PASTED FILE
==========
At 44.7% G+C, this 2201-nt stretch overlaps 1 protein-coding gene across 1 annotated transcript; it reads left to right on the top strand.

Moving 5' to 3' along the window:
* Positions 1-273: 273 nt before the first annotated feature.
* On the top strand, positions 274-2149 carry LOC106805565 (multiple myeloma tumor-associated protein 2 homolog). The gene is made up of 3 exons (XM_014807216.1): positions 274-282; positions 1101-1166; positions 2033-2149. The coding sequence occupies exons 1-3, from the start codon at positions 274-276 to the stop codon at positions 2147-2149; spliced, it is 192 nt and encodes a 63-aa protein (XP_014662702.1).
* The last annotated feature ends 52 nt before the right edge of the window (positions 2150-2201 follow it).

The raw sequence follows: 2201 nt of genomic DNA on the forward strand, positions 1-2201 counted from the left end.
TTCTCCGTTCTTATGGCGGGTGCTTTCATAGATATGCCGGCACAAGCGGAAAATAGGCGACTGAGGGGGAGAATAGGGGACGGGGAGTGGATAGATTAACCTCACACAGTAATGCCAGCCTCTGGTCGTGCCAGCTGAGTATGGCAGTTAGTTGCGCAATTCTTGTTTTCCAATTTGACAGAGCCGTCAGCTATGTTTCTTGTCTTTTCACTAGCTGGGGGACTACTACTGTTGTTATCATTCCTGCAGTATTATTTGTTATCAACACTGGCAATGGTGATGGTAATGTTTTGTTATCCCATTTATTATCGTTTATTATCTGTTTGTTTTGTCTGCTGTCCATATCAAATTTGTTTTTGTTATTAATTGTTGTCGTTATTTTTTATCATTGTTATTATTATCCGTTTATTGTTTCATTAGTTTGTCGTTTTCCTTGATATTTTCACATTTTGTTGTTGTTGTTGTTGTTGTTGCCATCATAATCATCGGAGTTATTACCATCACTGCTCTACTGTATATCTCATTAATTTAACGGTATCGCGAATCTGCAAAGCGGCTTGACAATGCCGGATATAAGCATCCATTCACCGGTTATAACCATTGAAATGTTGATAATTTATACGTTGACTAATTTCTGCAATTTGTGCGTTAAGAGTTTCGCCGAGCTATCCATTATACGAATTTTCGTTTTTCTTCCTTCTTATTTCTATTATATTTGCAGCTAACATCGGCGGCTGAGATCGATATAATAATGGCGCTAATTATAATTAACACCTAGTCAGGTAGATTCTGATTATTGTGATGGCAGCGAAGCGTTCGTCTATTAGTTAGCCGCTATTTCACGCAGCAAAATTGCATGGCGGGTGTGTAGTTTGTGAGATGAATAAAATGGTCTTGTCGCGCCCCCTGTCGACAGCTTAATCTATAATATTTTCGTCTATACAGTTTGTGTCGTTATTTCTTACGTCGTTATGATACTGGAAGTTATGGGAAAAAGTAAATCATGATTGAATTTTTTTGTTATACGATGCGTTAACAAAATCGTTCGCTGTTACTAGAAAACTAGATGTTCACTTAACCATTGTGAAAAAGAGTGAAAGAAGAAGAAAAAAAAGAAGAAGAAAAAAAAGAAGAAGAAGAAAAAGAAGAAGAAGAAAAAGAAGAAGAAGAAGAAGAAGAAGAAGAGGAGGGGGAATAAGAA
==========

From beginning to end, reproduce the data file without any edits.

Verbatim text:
At 44.7% G+C, this 2201-nt stretch overlaps 1 protein-coding gene across 1 annotated transcript; it reads left to right on the top strand.

Moving 5' to 3' along the window:
* Positions 1-273: 273 nt before the first annotated feature.
* On the top strand, positions 274-2149 carry LOC106805565 (multiple myeloma tumor-associated protein 2 homolog). The gene is made up of 3 exons (XM_014807216.1): positions 274-282; positions 1101-1166; positions 2033-2149. The coding sequence occupies exons 1-3, from the start codon at positions 274-276 to the stop codon at positions 2147-2149; spliced, it is 192 nt and encodes a 63-aa protein (XP_014662702.1).
* The last annotated feature ends 52 nt before the right edge of the window (positions 2150-2201 follow it).

The raw sequence follows: 2201 nt of genomic DNA on the forward strand, positions 1-2201 counted from the left end.
TTCTCCGTTCTTATGGCGGGTGCTTTCATAGATATGCCGGCACAAGCGGAAAATAGGCGACTGAGGGGGAGAATAGGGGACGGGGAGTGGATAGATTAACCTCACACAGTAATGCCAGCCTCTGGTCGTGCCAGCTGAGTATGGCAGTTAGTTGCGCAATTCTTGTTTTCCAATTTGACAGAGCCGTCAGCTATGTTTCTTGTCTTTTCACTAGCTGGGGGACTACTACTGTTGTTATCATTCCTGCAGTATTATTTGTTATCAACACTGGCAATGGTGATGGTAATGTTTTGTTATCCCATTTATTATCGTTTATTATCTGTTTGTTTTGTCTGCTGTCCATATCAAATTTGTTTTTGTTATTAATTGTTGTCGTTATTTTTTATCATTGTTATTATTATCCGTTTATTGTTTCATTAGTTTGTCGTTTTCCTTGATATTTTCACATTTTGTTGTTGTTGTTGTTGTTGTTGCCATCATAATCATCGGAGTTATTACCATCACTGCTCTACTGTATATCTCATTAATTTAACGGTATCGCGAATCTGCAAAGCGGCTTGACAATGCCGGATATAAGCATCCATTCACCGGTTATAACCATTGAAATGTTGATAATTTATACGTTGACTAATTTCTGCAATTTGTGCGTTAAGAGTTTCGCCGAGCTATCCATTATACGAATTTTCGTTTTTCTTCCTTCTTATTTCTATTATATTTGCAGCTAACATCGGCGGCTGAGATCGATATAATAATGGCGCTAATTATAATTAACACCTAGTCAGGTAGATTCTGATTATTGTGATGGCAGCGAAGCGTTCGTCTATTAGTTAGCCGCTATTTCACGCAGCAAAATTGCATGGCGGGTGTGTAGTTTGTGAGATGAATAAAATGGTCTTGTCGCGCCCCCTGTCGACAGCTTAATCTATAATATTTTCGTCTATACAGTTTGTGTCGTTATTTCTTACGTCGTTATGATACTGGAAGTTATGGGAAAAAGTAAATCATGATTGAATTTTTTTGTTATACGATGCGTTAACAAAATCGTTCGCTGTTACTAGAAAACTAGATGTTCACTTAACCATTGTGAAAAAGAGTGAAAGAAGAAGAAAAAAAAGAAGAAGAAAAAAAAGAAGAAGAAGAAAAAGAAGAAGAAGAAAAAGAAGAAGAAGAAGAAGAAGAAGAAGAGGAGGGGGAATAAGAA